Today, author Lyn Mikel Brown expands on ways to scale these vibrant voices and youth-led visions to help maximize efforts while staying out of their way. It’s must read media for anyone working alongside youth that endeavor to be more than a ‘personal branding’ vanity effort of fluff-n-stuff. Enjoy!
Shaping Youth In Conversation with
Powered by Girl Author Lyn Mikel Brown
Amy Jussel, Shaping Youth What media platform do you see teens/youth using most w/their advocacy for change? Could you take us through the scaling and amplification of a project w/best practices?
Author Lyn Mikel Brown, Powered by Girl: I think digital diversity is key to the SPARK team’s success. They use the platforms that allow them to do what they need to do. It’s a very creative process and shifts from campaign to campaign. When the team pushed Google to diversify their Doodles, they used conferencing platforms like Zoom and Google Hangout to plan with staff adults Dana Edell, SPARK’s ED, and Programming coordinator, Melissa Campbell. Like all of SPARK’s actions, adults offered guidance and support, but the campaign was girl-driven.
The girls conducted research to assess the scope of the problem, analyzing the Google Doodles by gender and race. They created a report complete with bar graphs and pie charts and research analysis. They blogged about the results and their concerns and created a petition on Change.org asking Google to include more women and people of color. They developed a really compelling Doodle Us! video that conveyed why it mattered that girls and especially girls of color see themselves reflected in the Doodles, and then they created a Tumblr page inviting others to submit historical figures they thought should be featured as a Google Doodle.
All along, they pushed out the campaign on Facebook, Twitter, Tumblr, Instagram, Youtube, on every platform they use. Other campaigns might be almost entirely on Tumblr or Twitter. The girls decide as they build the action.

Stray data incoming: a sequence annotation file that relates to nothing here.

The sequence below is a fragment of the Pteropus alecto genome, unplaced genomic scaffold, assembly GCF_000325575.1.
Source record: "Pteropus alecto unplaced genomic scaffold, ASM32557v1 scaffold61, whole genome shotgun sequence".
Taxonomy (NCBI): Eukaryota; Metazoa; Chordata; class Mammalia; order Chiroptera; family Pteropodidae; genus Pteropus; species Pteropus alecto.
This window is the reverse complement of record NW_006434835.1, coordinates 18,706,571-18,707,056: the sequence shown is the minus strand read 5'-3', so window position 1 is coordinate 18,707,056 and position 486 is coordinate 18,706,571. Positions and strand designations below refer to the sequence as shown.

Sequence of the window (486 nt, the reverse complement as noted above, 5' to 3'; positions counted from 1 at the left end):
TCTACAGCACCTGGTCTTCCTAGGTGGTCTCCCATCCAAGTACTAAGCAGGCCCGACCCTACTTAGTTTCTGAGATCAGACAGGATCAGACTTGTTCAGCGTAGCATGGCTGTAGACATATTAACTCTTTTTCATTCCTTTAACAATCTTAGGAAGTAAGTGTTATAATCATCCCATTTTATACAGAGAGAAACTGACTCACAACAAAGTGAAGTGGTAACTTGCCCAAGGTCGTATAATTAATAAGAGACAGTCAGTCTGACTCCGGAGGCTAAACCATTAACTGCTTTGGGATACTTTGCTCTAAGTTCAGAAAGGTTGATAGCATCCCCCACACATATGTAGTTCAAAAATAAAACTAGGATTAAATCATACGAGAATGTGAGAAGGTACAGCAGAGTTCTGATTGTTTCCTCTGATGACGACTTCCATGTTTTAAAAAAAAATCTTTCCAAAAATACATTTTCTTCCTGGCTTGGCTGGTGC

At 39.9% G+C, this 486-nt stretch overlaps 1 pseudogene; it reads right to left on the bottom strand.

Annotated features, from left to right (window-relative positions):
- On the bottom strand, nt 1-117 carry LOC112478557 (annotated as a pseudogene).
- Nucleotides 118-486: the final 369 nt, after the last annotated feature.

Amy Jussel, Shaping Youth For mentoring models, can you cite best practices for how to scale a local project into a larger lens to be replicated elsewhere or scaled via social media with visual insights?
Lyn Mikel Brown, Powered by Girl: Developing an intergenerational campaign that’s truly girl-fueled means adults offer advice and support and girls make key decisions. As adults we have to let go of our need for control over what girls decide to do with what we offer.
Adults often have perspectives and experiences and skills that are useful at the front end, when we’re discussing the problem, it’s root causes, and especially if understanding the problem requires research and the girls need to learn how to write a survey or do data analysis. But youth are so much more attuned to how a problem impacts youth, and so it’s vital to see them as the experts on their own experience.
As adults, we need to be especially aware of our impulse to take over or our tendency to override girls’ voices because “we know better.” I think what makes an action or project take off has more to do with how it sits with girls, how it connects with or resonates with their experiences.
Photoshop is something all girls deal with in their magazines, so SPARK’s challenge to Seventeen to give up photoshop resonated. Girls everywhere could write to the magazine or sign the petition.